In 1997 NASA launched the twin spacecraft Voyager 1 and Voyager 2.
The missions of these spacecraft took advantage of a once-every-175-year alignment of the outer planets for a grand tour of the solar system. These spacecraft used Jupiter, Saturn, Uranus, and Neptune as a gravity assist in sending them faster and faster onto their next destination. Voyager 1 has reached a speed of 38,610 miles per hour or in metric, 17 kilometers every second!
As you are well aware, the year 2020 is rapidly approaching. Instead of a New Year resolution, consider embarking on your own Grand Tour of the Decade. Remember that it is easy to over-estimate what we can do in a day. Conversely, it is easy to under-estimate what we can achieve in a decade. The following five tips will help you prepare your launch into a new decade.
Expand your thinking to encompass the whole of the decade to enable your boldness. By 2030 what would you like to have accomplished? What will you have contributed by doing good in the world?
Create gravity assist milestones
Voyager had meaningful places to visit with each of the planets. And each of those planets provided gravity assistance to propel them faster to the next planets. What milestones can you create that build your momentum to the big visions?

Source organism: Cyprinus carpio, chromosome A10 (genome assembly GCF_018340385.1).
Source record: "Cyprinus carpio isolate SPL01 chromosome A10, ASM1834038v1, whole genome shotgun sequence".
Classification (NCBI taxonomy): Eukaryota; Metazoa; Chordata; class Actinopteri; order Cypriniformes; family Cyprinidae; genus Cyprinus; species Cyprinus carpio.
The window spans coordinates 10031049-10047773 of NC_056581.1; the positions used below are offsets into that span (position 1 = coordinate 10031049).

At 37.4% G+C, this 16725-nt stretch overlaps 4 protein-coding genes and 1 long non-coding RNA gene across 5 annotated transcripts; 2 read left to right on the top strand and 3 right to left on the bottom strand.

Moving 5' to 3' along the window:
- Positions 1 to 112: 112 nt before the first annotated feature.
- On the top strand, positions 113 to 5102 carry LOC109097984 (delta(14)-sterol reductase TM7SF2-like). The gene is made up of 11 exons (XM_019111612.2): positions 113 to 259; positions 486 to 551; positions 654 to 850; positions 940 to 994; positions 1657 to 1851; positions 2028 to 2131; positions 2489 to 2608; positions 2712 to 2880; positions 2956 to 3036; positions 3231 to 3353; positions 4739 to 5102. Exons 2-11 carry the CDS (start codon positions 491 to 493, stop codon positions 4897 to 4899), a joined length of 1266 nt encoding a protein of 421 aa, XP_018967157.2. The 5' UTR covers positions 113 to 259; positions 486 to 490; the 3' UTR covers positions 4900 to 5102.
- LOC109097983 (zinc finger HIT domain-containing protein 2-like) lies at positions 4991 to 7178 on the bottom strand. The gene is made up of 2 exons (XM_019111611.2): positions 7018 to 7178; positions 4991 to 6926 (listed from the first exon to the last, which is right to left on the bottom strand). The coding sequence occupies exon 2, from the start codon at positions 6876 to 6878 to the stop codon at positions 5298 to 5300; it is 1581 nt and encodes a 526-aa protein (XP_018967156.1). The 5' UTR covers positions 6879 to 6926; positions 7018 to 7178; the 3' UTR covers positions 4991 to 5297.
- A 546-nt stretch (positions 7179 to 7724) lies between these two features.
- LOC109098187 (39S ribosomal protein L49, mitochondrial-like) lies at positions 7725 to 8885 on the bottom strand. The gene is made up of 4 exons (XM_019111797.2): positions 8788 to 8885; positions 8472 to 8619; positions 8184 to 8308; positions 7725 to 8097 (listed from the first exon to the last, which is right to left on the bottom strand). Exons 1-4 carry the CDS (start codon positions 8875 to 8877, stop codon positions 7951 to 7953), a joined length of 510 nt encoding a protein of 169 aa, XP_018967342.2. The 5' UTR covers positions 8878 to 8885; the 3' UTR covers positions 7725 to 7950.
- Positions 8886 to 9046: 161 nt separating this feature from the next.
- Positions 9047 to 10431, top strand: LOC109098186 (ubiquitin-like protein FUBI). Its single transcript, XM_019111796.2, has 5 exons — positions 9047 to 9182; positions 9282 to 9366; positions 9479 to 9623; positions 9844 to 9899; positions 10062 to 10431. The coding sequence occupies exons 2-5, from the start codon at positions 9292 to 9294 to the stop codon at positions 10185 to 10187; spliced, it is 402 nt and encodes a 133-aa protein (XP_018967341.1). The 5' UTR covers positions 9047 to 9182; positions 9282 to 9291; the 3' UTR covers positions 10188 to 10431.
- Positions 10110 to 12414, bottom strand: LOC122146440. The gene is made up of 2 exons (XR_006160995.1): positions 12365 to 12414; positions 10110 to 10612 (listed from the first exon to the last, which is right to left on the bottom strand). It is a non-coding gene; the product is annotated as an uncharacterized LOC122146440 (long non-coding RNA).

Nurture your communications system
The spacecraft communicated continuously with ground control at NASA. To travel far and fast, do not travel alone. Collaborate with those that help build your momentum.
Enjoy the view
The grand tour of Voyager wasn’t just to go far; it was to see the sights along the way. Your journey of the upcoming decade will come with challenges. Do not let the obstacles distract you from the fantastic view of the planets you will be passing.
In other words, get started. The Voyager missions had to deal with the harsh reality of the laws of orbital physics. They needed a detailed plan from one milestone to the next. You just need a good plan for your first milestone. So, get started! Voyager 1 is currently 21,200,000,000 kilometers away from the earth and continues to return valuable science to us from beyond our solar system.
How far can you reach by 2030?